Pigeon Holes, 27.5 x 66.5 in, Oil on Canvas, 1986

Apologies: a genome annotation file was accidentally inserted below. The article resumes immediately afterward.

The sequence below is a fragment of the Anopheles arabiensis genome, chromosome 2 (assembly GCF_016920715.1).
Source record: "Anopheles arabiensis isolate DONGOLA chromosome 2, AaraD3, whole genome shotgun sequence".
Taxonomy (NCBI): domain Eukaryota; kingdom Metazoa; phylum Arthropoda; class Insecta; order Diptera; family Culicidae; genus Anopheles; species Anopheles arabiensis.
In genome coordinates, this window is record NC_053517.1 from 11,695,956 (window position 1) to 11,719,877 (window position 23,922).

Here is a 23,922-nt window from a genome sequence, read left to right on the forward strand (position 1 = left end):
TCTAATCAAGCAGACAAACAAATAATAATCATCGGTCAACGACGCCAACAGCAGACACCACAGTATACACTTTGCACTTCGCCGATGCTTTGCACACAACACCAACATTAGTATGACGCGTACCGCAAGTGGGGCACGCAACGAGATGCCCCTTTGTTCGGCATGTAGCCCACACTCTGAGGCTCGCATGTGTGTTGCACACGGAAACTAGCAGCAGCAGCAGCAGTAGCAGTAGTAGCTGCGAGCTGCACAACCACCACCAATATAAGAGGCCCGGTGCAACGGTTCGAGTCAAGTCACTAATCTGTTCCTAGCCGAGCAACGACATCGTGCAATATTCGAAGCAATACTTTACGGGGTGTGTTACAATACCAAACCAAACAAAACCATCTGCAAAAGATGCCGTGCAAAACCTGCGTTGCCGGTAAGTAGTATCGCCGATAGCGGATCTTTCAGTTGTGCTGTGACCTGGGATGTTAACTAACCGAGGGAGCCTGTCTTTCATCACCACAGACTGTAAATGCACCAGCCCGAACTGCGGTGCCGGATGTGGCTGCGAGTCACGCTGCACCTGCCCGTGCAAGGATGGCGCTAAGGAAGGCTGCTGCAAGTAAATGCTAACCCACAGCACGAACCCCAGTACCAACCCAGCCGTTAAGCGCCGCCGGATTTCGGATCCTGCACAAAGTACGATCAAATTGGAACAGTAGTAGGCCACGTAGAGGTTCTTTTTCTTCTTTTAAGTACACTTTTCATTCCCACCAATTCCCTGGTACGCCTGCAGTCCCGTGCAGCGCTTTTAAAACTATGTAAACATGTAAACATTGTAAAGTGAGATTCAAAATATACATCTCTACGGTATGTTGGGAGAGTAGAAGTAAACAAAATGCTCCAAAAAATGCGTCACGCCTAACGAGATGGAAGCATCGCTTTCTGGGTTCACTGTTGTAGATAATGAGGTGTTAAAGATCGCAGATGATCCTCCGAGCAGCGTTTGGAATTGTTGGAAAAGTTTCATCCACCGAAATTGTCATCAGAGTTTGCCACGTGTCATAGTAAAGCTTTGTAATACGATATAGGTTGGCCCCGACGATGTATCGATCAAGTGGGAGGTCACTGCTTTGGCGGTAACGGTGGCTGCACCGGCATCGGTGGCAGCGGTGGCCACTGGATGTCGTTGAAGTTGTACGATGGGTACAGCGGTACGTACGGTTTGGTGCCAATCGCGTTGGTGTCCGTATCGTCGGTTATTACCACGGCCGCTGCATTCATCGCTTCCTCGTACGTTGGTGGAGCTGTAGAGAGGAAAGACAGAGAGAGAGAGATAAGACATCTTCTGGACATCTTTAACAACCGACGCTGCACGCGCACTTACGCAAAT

The immediacy with which the artist casts first observations of her environment are etched into the heart of the composition as a loose sketch that is anchored by the muted hues of color layered onto the surface of the canvas. The medium of oils holds together the blending, brushstrokes, and texture of the paint, together revealing the grain of the canvas. This relationship between the paint, the surface of the canvas, and the artist is intimate and balanced. In the painting Pigeon Holes(1968), a fearless Mirza captures the waltz of light and shadow, tearing through the stillness of sunshine with a swarm of birds taking flight, depicting the exact moment their clapping wings spread across a silent township. Over time, Mirza masters naturalism showcasing situational scenes from Sukkar as seen in Dust Storm (1988), a mix of urbanism shown through electrical poles powering weathered mud houses and a singular tree engulfed by a gust of wind. Her representational forms remain motifs of humble architecture basked in the sunlight coming in from the east. The staging of this view has a narrow street dividing the center of the composition suggesting life contained within the houses. Naiza Khan imagines the role of residing in Sukkar in Mirza’s life in the monograph, “The harsh reality of the city is countered by the sensuality of her artmaking. The painting process that she crafts is through its surface a counter-force, making things more bearable, love-able, and ultimately, more livable.”